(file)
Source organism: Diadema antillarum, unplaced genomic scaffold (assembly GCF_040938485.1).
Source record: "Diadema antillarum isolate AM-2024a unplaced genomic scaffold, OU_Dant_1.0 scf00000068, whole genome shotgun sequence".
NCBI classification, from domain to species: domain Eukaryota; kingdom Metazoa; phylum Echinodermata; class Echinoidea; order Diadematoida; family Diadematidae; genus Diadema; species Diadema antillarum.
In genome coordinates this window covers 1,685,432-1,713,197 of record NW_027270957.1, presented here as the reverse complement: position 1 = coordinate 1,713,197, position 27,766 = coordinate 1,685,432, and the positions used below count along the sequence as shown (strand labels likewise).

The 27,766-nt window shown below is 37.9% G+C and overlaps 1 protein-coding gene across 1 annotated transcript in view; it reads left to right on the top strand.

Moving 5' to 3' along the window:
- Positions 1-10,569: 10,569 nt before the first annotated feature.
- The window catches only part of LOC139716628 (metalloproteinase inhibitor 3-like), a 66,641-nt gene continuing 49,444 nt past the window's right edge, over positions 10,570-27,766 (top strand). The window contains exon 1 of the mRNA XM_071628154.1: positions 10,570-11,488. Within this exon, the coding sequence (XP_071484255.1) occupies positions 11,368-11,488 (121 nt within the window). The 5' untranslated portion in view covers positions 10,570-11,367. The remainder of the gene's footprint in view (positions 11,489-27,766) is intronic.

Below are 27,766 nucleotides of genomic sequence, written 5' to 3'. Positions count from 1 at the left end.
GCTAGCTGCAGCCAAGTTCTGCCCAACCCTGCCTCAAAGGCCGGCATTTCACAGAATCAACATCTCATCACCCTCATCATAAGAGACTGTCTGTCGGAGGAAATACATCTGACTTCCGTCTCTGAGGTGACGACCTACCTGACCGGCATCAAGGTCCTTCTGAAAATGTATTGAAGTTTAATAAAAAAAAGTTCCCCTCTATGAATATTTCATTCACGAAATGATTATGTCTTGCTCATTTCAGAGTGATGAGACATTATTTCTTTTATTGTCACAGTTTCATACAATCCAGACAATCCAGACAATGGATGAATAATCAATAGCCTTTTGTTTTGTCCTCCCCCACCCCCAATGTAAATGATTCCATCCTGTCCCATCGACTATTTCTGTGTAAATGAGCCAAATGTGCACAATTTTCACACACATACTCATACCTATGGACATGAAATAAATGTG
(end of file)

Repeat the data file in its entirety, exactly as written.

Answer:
Source organism: Diadema antillarum, unplaced genomic scaffold (assembly GCF_040938485.1).
Source record: "Diadema antillarum isolate AM-2024a unplaced genomic scaffold, OU_Dant_1.0 scf00000068, whole genome shotgun sequence".
NCBI classification, from domain to species: domain Eukaryota; kingdom Metazoa; phylum Echinodermata; class Echinoidea; order Diadematoida; family Diadematidae; genus Diadema; species Diadema antillarum.
In genome coordinates this window covers 1,685,432-1,713,197 of record NW_027270957.1, presented here as the reverse complement: position 1 = coordinate 1,713,197, position 27,766 = coordinate 1,685,432, and the positions used below count along the sequence as shown (strand labels likewise).

The 27,766-nt window shown below is 37.9% G+C and overlaps 1 protein-coding gene across 1 annotated transcript in view; it reads left to right on the top strand.

Moving 5' to 3' along the window:
- Positions 1-10,569: 10,569 nt before the first annotated feature.
- The window catches only part of LOC139716628 (metalloproteinase inhibitor 3-like), a 66,641-nt gene continuing 49,444 nt past the window's right edge, over positions 10,570-27,766 (top strand). The window contains exon 1 of the mRNA XM_071628154.1: positions 10,570-11,488. Within this exon, the coding sequence (XP_071484255.1) occupies positions 11,368-11,488 (121 nt within the window). The 5' untranslated portion in view covers positions 10,570-11,367. The remainder of the gene's footprint in view (positions 11,489-27,766) is intronic.

Below are 27,766 nucleotides of genomic sequence, written 5' to 3'. Positions count from 1 at the left end.
GCTAGCTGCAGCCAAGTTCTGCCCAACCCTGCCTCAAAGGCCGGCATTTCACAGAATCAACATCTCATCACCCTCATCATAAGAGACTGTCTGTCGGAGGAAATACATCTGACTTCCGTCTCTGAGGTGACGACCTACCTGACCGGCATCAAGGTCCTTCTGAAAATGTATTGAAGTTTAATAAAAAAAAGTTCCCCTCTATGAATATTTCATTCACGAAATGATTATGTCTTGCTCATTTCAGAGTGATGAGACATTATTTCTTTTATTGTCACAGTTTCATACAATCCAGACAATCCAGACAATGGATGAATAATCAATAGCCTTTTGTTTTGTCCTCCCCCACCCCCAATGTAAATGATTCCATCCTGTCCCATCGACTATTTCTGTGTAAATGAGCCAAATGTGCACAATTTTCACACACATACTCATACCTATGGACATGAAATAAATGTG